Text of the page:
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Amigo Loans Facing a Challenging 2020

To say 2019 was a difficult year for Amigo Loans would be an understatement. It was a year of turmoil for the Bournemouth-based sub-prime lender, the UK’s largest. Since the collapse of Wonga, Amigo has grown to become the country’s biggest guarantor lender by some considerable margin. In fact, Amigo recorded an estimated 88% stranglehold over sub-prime market following the demise of its rivals.

Having floated in 2018 with a listing in the London stock exchange, the company enjoyed a market capitalization of £1.3bn, leaving the founder – James Benamor,  “sitting on a paper and cash fortune worth about £1.1bn” – almost triple the previous estimated wealth of £380m. However, 2019 saw some big changes.

After James Benamor left the Amigo Holdings board in September 2018, reportedly to set up a rival loans company, problems started to mount. Pre-tax profit for the first six months of 2019 fell to £42m, down £6m on the same period a year earlier. The proportion of overdue loans on its books rose steadily and regulators have eyed not just an industry-wide crackdown, but also kept a close eye on Amigo Loans. Of the near 300 complaints made about Amigo Loans to the Financial Services Ombudsmen, a staggering 59% were upheld, finding against Amigo Loans. The scale of the guarantor loan refunds meant that Amigo was forced to set aside almost £ 11 million to cover payouts.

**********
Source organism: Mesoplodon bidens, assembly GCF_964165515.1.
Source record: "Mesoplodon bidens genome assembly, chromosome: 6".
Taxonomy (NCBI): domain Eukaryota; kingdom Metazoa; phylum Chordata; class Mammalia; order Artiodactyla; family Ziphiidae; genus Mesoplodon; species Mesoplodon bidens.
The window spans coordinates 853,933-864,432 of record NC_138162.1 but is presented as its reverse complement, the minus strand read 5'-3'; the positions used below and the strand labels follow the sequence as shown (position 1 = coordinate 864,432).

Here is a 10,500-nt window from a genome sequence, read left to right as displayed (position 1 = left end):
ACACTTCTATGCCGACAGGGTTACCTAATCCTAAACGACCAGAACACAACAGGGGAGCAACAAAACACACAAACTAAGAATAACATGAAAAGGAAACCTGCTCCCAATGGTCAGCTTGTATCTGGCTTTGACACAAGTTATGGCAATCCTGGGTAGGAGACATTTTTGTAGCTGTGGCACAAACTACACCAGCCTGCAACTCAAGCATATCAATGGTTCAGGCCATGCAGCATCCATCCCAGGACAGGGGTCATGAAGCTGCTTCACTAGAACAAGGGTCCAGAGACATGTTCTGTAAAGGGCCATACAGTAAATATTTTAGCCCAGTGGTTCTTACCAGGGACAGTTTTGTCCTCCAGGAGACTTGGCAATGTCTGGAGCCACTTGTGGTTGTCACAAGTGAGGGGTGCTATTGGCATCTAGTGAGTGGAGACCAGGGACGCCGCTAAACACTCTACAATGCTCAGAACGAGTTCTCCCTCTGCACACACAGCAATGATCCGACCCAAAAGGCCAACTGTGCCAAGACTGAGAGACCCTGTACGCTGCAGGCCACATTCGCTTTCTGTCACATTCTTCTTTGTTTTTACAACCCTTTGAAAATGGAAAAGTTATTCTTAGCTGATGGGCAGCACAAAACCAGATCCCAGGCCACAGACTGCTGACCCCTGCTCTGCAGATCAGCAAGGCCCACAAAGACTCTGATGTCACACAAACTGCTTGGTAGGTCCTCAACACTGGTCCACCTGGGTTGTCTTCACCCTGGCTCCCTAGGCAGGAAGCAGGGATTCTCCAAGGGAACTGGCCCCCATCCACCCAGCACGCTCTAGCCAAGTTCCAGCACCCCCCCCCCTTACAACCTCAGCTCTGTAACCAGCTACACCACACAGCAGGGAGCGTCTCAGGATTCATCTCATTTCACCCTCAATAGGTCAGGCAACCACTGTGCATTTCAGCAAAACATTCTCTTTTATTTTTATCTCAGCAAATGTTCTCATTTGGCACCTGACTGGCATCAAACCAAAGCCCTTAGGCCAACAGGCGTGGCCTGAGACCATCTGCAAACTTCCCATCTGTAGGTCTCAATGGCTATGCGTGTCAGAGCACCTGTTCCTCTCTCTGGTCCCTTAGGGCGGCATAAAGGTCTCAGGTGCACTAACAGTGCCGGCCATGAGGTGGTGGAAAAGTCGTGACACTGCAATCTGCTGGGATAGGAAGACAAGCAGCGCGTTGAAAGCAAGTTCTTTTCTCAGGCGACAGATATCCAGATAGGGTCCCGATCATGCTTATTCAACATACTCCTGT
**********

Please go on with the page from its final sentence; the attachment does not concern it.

On paper, 2019 wasn’t a complete disaster for Amigo Loans. By Q4 it had gained nearly 34,000 new customers, a rise of 18%, to take its customer base to 222,800. The loan book itself stood at £730.7m which saw an impressive 8.8 % increase from the same time last year. In fact, James Benamor, as a result of the profits at his holding company edging up to £70.8m in the year to the end of last March, from £66.9m the year before, paid himself a whopping £2.9m dividend.  Yet, for the former self-confessed petty criminal and father of eight, 2020 promises to be an important year.

Having wrestled his way back onto the board at the end of last year, Benamor’s return to the company he founded from his kitchen, prompted three board members, including the CEO and chairman to quit. But it isn’t from internal comings and goings that place the largest threat on Amigo Loans’ future.  The company is well within the sights of the regulators and politicians. Both Wes Streeting, Labour MP for Ilford North and Stella Creasy, Labour MP for Walthamstow have been very vocal in their criticisms of Amigo Loans. Stella Creasy even went as far to say: “If your friends are giving you Amigo loans, you don’t need enemies.”

So, with regulatory and political pressure, coupled with rising debt and a growing number of upheld complaints, the pressure is most certainly on James Benamor and Amigo Loans. Whether they can survive 2020 and any regulatory crackdown remains to be seen, but it is most certainly a space worth watching.

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